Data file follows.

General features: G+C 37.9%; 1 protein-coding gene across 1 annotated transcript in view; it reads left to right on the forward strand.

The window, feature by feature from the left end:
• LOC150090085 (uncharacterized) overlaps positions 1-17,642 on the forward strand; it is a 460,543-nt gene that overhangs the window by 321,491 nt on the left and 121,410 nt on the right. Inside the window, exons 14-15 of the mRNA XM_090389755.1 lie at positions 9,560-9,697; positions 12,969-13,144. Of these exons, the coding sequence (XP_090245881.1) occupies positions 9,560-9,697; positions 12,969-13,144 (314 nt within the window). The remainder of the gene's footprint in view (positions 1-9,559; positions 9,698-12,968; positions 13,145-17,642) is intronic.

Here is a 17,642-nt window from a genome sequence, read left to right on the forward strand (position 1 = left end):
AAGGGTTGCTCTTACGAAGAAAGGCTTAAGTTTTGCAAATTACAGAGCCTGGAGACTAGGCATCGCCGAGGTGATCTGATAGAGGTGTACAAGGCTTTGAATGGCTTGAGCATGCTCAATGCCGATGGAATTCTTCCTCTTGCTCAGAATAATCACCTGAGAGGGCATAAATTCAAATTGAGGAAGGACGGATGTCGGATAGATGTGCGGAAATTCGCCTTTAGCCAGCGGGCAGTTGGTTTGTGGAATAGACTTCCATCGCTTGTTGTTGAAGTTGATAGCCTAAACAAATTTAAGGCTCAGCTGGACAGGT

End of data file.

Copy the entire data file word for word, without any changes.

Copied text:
General features: G+C 37.9%; 1 protein-coding gene across 1 annotated transcript in view; it reads left to right on the forward strand.

The window, feature by feature from the left end:
• LOC150090085 (uncharacterized) overlaps positions 1-17,642 on the forward strand; it is a 460,543-nt gene that overhangs the window by 321,491 nt on the left and 121,410 nt on the right. Inside the window, exons 14-15 of the mRNA XM_090389755.1 lie at positions 9,560-9,697; positions 12,969-13,144. Of these exons, the coding sequence (XP_090245881.1) occupies positions 9,560-9,697; positions 12,969-13,144 (314 nt within the window). The remainder of the gene's footprint in view (positions 1-9,559; positions 9,698-12,968; positions 13,145-17,642) is intronic.

Here is a 17,642-nt window from a genome sequence, read left to right on the forward strand (position 1 = left end):
AAGGGTTGCTCTTACGAAGAAAGGCTTAAGTTTTGCAAATTACAGAGCCTGGAGACTAGGCATCGCCGAGGTGATCTGATAGAGGTGTACAAGGCTTTGAATGGCTTGAGCATGCTCAATGCCGATGGAATTCTTCCTCTTGCTCAGAATAATCACCTGAGAGGGCATAAATTCAAATTGAGGAAGGACGGATGTCGGATAGATGTGCGGAAATTCGCCTTTAGCCAGCGGGCAGTTGGTTTGTGGAATAGACTTCCATCGCTTGTTGTTGAAGTTGATAGCCTAAACAAATTTAAGGCTCAGCTGGACAGGT